"no.  No.  NO! I'm not done yet.  stop. STOP!!"

"But it's taking so looong..."


(scuffling, blocks begin thrown,  the "FWUMP" of someone hitting the bed)

"High pitched screaming" (I'm not sure how to spell it)


At this point I have a slight nervous twitch forming in my right eye and my upper bicep has gone spastic.  I'm gritting my teeth and telling myself things like, "If I hear that scream one more time I'm going to go completely insane and have to be institutionalized."


And now I'm charging into their room, heading straight toward the tower-in-process.  My mind has somehow laid the blame of this argument on the fact that this tower exists. Without thinking clearly (obviously) in any way at all I pull my leg back and land a kick right into the middle of the thing.

Before my foot makes contact, I know I am wrong, and can't stop myself. 
Before you use your energy to judge me, know that I probably have it covered for both of us. Just take this time to feel good about how you handled this. 

On days like this I have to console myself by pointing out that no one was physically hurt.  Which wasn't always the case in my childhood or the childhoods of my parents. I have to make pleading prayers that sound something like, "Please make them able to see my effort."

Because, really, my effort is so tremendous.  I am trying my very hardest to do something that I don't know how to do.  I'm trying to be a parent that I didn't see in action.  I am attempting to have a family that I have no model for.  And when I'm pushed to the edge of my person by repeated accidental kicks to the stomach, relentless bickering and screeching, or nagging, or whining, or pinching, I snap out of the carefully crafted person I have created and into the well-defined grooves of my core patterns.
I'm not trying to give excuses for childish or impatient behavior.  Really, I'm not.  Neither am I being overly hard on myself.  It's just that the older I get and the more I wittiness this sort of personal primitive behavior, the more I realize that my intentions are not stronger than my defenses. This news is a total bummer.  It's a bummer because it means it will more than likely take (more) time to remedy.  My imperfect person-hood will never be remedied, but I'm sure I will be able to learn how to not take my internal frustration out on my kids.  But I won't be able to do it right this instant! And this is the time that really counts!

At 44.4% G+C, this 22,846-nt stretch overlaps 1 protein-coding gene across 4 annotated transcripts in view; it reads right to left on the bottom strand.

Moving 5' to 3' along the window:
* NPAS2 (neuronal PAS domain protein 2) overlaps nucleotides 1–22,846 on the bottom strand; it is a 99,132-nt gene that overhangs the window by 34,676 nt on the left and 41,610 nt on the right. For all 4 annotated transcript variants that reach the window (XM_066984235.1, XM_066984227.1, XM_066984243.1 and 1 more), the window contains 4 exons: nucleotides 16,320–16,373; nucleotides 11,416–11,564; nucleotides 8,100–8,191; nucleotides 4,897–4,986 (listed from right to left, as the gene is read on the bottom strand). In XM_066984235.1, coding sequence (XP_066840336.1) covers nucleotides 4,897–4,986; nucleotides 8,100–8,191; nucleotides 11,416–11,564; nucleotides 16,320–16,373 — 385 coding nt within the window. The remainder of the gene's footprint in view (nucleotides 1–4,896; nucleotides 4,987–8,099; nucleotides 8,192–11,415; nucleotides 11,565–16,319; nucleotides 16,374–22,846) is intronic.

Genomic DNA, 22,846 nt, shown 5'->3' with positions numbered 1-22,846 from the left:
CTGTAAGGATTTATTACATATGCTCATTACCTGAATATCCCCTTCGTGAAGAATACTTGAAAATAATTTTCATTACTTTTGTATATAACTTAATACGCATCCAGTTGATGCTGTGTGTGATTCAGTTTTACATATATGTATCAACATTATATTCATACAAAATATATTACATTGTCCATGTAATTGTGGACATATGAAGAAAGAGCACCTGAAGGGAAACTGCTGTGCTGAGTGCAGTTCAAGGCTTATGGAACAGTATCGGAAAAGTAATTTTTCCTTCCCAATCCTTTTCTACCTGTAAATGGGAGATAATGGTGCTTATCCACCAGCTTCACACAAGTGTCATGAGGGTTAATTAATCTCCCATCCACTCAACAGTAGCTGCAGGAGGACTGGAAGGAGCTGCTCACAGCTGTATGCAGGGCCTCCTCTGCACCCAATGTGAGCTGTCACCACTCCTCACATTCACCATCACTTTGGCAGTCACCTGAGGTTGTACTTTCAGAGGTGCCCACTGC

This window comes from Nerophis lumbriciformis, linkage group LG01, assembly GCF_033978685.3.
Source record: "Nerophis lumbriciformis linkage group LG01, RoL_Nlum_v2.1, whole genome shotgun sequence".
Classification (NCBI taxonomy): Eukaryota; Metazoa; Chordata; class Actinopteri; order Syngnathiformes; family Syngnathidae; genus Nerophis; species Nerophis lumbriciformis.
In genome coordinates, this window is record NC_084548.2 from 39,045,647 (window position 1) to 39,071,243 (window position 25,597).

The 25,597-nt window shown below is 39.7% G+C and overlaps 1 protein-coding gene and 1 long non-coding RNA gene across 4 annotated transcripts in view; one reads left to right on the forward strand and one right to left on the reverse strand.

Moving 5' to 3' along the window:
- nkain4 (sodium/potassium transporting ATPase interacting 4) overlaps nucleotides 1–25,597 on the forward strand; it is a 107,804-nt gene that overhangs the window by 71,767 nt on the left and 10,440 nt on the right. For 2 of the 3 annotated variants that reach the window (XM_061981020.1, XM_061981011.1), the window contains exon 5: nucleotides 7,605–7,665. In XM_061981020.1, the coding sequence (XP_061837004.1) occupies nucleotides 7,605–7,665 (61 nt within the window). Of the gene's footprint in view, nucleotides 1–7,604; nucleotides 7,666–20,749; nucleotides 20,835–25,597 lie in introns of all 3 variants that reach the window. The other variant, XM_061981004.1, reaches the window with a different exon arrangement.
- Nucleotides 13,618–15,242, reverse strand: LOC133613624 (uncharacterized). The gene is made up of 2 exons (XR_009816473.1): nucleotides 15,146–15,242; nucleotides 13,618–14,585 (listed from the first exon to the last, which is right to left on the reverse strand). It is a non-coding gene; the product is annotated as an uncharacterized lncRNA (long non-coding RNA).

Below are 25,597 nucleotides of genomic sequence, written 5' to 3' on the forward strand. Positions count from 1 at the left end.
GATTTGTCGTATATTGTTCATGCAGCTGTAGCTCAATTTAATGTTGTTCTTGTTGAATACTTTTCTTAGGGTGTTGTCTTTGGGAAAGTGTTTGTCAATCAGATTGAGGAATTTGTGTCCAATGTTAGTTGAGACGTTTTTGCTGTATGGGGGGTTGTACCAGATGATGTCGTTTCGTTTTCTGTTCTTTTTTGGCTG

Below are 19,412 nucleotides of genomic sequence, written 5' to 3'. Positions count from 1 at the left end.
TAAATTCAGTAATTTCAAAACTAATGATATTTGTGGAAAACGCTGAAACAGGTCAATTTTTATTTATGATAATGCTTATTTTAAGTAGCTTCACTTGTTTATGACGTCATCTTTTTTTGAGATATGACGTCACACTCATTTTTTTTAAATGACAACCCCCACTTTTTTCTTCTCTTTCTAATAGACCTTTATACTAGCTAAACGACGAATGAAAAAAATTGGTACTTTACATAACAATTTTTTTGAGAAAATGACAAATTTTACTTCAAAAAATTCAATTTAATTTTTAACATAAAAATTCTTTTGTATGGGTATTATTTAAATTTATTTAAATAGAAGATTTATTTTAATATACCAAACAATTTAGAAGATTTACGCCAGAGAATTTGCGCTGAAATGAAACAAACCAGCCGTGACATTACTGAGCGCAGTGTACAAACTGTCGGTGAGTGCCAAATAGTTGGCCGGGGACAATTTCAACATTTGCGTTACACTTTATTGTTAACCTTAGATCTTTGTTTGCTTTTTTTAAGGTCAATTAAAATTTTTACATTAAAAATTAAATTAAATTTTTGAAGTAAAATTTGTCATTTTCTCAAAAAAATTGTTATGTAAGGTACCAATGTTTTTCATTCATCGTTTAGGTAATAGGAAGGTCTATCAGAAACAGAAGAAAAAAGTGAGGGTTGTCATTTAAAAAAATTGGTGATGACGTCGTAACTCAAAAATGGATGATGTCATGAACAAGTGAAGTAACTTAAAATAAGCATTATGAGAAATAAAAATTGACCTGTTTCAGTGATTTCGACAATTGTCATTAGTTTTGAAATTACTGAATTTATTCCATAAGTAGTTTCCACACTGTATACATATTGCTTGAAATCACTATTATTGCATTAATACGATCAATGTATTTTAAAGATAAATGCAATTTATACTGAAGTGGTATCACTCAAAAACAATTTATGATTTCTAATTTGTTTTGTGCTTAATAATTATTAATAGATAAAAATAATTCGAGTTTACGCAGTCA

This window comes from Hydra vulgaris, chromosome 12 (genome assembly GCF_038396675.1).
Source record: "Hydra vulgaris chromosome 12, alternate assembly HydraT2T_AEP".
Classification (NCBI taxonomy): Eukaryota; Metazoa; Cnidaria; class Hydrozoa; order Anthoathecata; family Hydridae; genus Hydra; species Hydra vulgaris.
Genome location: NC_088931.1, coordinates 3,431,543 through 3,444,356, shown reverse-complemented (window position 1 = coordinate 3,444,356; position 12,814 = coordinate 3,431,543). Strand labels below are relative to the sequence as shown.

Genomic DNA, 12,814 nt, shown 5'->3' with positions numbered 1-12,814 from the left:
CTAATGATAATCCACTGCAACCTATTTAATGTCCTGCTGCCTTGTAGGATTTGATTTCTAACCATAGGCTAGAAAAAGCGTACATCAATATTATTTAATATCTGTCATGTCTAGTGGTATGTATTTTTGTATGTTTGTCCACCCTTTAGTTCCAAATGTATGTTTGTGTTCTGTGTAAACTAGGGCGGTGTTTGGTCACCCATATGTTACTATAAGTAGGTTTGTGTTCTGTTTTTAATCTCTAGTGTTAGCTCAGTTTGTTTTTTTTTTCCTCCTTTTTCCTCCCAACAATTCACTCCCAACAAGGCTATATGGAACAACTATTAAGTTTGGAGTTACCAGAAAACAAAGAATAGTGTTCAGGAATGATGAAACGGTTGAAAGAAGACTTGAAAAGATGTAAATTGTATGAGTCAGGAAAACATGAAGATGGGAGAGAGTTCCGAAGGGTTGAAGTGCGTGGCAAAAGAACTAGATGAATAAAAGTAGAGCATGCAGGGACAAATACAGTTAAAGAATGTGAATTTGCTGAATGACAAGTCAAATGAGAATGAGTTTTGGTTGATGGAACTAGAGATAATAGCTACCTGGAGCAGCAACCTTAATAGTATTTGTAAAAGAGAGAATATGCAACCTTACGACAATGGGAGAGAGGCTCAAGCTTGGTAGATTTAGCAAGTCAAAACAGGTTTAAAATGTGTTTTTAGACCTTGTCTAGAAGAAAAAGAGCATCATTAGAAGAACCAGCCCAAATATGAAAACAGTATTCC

I knew I would learn from the mistakes of my childhood and that I would find new and exciting mistakes to make.  (I am very creative, you know).  But I didn't realize I would unwittingly take up some of the same patterns of my childhood, however faded they may be at this point.  And they are faded.  They were already beginning to fade when my mother took them up in her parenting with me.  If any one out there is a child in a long line of what is now called child abuse, but used to just be discipline, maybe you have seen these tendencies lessen and fade over the generations.  Maybe you have been lucky enough to see the Herculean effort in your mother not to make the mistakes of her mother.  Maybe you've even heard her tell stories of how her mother attempted not to make the mistakes of what would have been your great-grandmother.  If you haven't been one in this line, let me just tell you, it's harder than you think not to repeat these mistakes. 
On really hard days, when I've screamed myself horse, carried children upside-down to their rooms for time-outs, or smacked my little one on the hand for pinching me for the 1,000th time, when I have completely lost myself in impatience and anger, I...well, I cry.  But then, maybe the next day when I figure I'll try again because motherhood is one job that you really can't quit, I remember that no one in the house is terrified.  No one is questioning whether or not I love them.  No one is getting bruised or bloody.  I imagine the tendency to loose control of my anger with the kids like poison in a glass.  With each generation's effort of love toward their children and forgiveness of the past the poison is diluted.  I had thought that I could just take up a new cup, but that now seems highly unlikely.  My mother before me, my grandmother before her, and now I am doing my very best to pour so much love and understanding into my relationship with my children that the cup will overflow and wash the poison out forever. 


  1. From my view you're doing beautifully. "Second chances" proves that.
    We know you strive to "... learn them in the days to come" . -cb

  2. I love your truth and honesty Janelle. We need more bloggers to be more like "reality T.V." on the we can all see that we are not alone in motherhood, thru "OUR" impatient times with our children, and the struggles we have within ourselves to stay calm and collective with our children. You are not alone in your reactions with our girls! I too find myself over reacting to the mounting stress of siblings fighting, then remember that 80's commerical with the mom holding the screaming baby, the phone rings, the pot over boils ect...then the message..."put down your baby before you loose control" I was a child when this commerical was on, but it always comes back to me!
    As for breaking the chain, like you said, no one is bruised,bleeding,or terrified in your house, so you are making a change (might not be perfect) but from the short time I have known you I think your girls are pretty lucky to have you for a mom,,and it shows in them!